Did you just give birth? Congratulations! Now start the college fund
Posted November 18, 2018 8:01 a.m. EST
Updated November 19, 2018 1:04 p.m. EST
The price for a college education can be staggering.
According to U.S. News & World Report, the average cost of tuition and fees at public, in-state institutions is around $9,700 during the current academic year. For private four-year schools, it's close to $35,700 - a year.
But there's a way to put a dent in those costs - socking away money for college in a fund designed for that purpose. And when you start very early - when your kids are infants - even small contributions can add up to a lot.
Investing $25 a month for 18 years, for instance, could net you between $6,500 and $19,150, according to an online calculator on the College Fund of North Carolina's website. If you save $100 per month for 18 years, you could end up with between $26,000 and a whopping $76,000.
Saving early was the focus of a special event Saturday during the NC Central and A&T football game in Durham. Three babies competed for the chance to win $529 deposited into an NC 529 Plan, also known as North Carolina's National College Savings Program. Tiny Dakota Dawkins emerged the victor in Saturday's diaper dash.
The event aimed to highlight the need to start a child's college fund early - and fund it often. I checked in with Sarita Broadway, CFNC regional representative, to share some basics on 529 accounts.
"The advantage of starting out early is the sooner you begin saving, the more time you have to save and the fact that you can save more aggressively," Broadway said.
What is a 529 account?
They are specially designated accounts that allow money to be invested for qualified educational expenses, typically college expenses. Any earnings on the account are tax free from federal and state taxes in North Carolina as long as they use it for those qualified higher education expenses. Qualified expenses include tuition, fees, computers, books, room and board at eligible colleges and universities across the country.
Broadway said that many believe that funds saved through the North Carolina program can only be used at state schools, but that's not true. They can be used at nearly all higher education institutions across the country, she said.
When do families start saving for college?
Statistics from the College Foundation last year found that most parents don't start saving until kids start school. Based on previous years, the average new NC 529 account was opened for a child between the ages of 5 and 6. That means that parents lost out on years of potential savings - and every little bit helps. At the same time, it's also never to late to start saving.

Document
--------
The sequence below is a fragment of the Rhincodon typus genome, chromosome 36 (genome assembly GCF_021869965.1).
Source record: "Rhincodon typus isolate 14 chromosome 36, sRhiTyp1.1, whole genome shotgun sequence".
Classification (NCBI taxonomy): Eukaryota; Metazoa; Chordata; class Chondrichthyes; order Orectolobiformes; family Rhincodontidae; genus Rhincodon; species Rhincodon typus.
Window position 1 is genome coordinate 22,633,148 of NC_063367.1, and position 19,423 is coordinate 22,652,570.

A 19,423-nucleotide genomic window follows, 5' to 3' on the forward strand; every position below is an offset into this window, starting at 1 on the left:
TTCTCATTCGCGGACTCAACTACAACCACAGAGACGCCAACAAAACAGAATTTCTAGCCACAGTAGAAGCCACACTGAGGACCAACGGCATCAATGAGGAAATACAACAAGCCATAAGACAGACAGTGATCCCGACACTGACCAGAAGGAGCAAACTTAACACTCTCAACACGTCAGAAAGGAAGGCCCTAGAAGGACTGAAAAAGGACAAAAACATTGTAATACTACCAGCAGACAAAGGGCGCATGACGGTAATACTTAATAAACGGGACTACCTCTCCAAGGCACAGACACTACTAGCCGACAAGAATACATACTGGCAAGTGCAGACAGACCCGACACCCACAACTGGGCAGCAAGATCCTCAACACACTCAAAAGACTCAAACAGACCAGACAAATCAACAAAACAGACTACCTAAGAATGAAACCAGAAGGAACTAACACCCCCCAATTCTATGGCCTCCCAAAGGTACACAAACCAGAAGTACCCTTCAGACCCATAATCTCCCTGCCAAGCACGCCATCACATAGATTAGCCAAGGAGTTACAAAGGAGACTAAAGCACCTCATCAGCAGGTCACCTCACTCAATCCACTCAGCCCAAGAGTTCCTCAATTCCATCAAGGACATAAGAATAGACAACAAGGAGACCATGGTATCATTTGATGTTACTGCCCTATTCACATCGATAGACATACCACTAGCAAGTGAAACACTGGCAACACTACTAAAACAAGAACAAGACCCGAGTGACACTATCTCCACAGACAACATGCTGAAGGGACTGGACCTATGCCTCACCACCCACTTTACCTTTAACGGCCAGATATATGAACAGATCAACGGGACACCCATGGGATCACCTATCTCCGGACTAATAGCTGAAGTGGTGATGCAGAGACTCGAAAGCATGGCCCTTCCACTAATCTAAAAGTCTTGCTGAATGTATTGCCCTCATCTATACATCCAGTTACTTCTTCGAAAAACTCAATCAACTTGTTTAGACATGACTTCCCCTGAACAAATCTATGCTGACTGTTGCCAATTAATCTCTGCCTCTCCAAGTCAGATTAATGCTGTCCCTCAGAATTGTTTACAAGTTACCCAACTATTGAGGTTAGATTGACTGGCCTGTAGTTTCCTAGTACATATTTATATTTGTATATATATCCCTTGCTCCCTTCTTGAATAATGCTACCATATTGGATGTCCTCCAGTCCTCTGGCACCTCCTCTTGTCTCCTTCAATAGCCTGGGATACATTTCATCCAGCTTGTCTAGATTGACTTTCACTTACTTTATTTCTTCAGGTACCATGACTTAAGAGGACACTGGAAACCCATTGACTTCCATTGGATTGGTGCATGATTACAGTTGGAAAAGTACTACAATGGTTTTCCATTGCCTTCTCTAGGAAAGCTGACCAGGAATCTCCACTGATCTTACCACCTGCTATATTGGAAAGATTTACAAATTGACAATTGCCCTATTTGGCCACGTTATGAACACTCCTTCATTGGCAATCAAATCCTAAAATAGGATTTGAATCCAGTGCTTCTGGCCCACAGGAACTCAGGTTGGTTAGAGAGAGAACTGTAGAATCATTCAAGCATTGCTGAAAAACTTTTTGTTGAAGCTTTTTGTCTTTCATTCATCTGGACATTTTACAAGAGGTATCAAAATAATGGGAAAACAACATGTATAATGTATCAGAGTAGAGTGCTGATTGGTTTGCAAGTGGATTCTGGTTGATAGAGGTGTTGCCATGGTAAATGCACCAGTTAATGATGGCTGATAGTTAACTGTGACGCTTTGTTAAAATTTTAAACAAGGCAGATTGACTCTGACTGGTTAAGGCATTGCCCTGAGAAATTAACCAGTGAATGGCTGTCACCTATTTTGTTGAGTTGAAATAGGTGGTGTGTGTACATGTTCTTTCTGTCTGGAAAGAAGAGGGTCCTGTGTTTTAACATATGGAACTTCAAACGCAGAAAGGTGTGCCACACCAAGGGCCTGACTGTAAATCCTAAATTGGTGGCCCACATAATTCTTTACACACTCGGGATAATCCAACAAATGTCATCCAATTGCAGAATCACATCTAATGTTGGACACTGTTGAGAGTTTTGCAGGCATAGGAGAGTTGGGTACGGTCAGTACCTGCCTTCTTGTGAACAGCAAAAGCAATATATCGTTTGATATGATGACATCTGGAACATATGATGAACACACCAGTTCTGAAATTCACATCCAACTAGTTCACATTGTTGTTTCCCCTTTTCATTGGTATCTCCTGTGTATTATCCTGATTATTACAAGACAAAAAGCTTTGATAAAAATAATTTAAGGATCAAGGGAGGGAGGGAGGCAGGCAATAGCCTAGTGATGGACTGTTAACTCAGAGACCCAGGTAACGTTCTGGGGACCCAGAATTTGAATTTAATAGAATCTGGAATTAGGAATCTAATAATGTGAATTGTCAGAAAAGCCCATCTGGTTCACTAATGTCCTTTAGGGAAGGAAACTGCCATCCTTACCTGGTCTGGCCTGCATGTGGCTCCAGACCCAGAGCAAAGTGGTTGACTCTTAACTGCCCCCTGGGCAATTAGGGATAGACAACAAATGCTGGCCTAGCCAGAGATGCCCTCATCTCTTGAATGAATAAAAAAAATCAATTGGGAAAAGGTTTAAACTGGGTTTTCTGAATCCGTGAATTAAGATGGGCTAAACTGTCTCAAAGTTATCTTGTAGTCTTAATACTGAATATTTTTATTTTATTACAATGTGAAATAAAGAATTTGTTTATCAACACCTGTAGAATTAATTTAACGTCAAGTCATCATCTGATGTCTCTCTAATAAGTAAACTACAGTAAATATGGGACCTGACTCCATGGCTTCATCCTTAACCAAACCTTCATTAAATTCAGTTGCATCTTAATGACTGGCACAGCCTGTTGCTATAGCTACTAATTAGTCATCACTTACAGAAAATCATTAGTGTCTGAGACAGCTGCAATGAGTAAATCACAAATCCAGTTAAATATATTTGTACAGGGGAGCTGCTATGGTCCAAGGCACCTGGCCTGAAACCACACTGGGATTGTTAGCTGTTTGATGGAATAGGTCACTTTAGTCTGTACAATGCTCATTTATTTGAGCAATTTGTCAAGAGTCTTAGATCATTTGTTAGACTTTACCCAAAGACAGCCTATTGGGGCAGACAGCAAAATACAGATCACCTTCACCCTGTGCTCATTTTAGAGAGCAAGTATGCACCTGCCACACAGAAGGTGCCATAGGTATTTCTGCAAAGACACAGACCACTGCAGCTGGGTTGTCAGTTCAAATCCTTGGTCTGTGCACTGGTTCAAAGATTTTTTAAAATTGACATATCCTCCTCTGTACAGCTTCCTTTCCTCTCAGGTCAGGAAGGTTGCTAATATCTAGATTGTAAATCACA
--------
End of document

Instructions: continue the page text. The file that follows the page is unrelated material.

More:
"If a student is a senior in high school, it's still worth that parent or guardian saving for their loved one," Broadway said. After all, they've got at least two or four years of college ahead of them.
"Most parents continue saving for their children while they are in college," she said. "They don't stop saving when they graduate from high school. And if the student is planning on going to graduate school, they will continue to save."
What kinds of investment options are there?
The College Foundation's website has more information, but investors are offered aggressive, moderate and conservative age-based tracks. Parents or guardians can determine the best track for their family based on their children's ages and their desired level of risk.
Can kids withdraw money from their 529?
Nope. "It's a parental asset," Broadway said. "The student will never have access to the money. They can never contact us and say, 'My parents have a 529 plan account and I want to withdraw $200."
Can anybody put money in my kids' accounts?
Direct deposits into the account are always a good thing.
"What you don't see, you don't miss is a great thing, if you can automatically draft it through your payroll if your company is offering that as an employee benefit," Broadway said.
But contributions to college funds also make for fantastic birthday or holiday gifts from friends and family, she said. (In fact, my kids' grandparents all contribute to their college funds each year.) And anybody can set up an account for an individual - parents, other relatives, friends or an organization.
"The participant who opens up the account," said Broadway, doesn't have to be related to the person for which they are saving for."
CFNC's website has more information about funding options for college savings.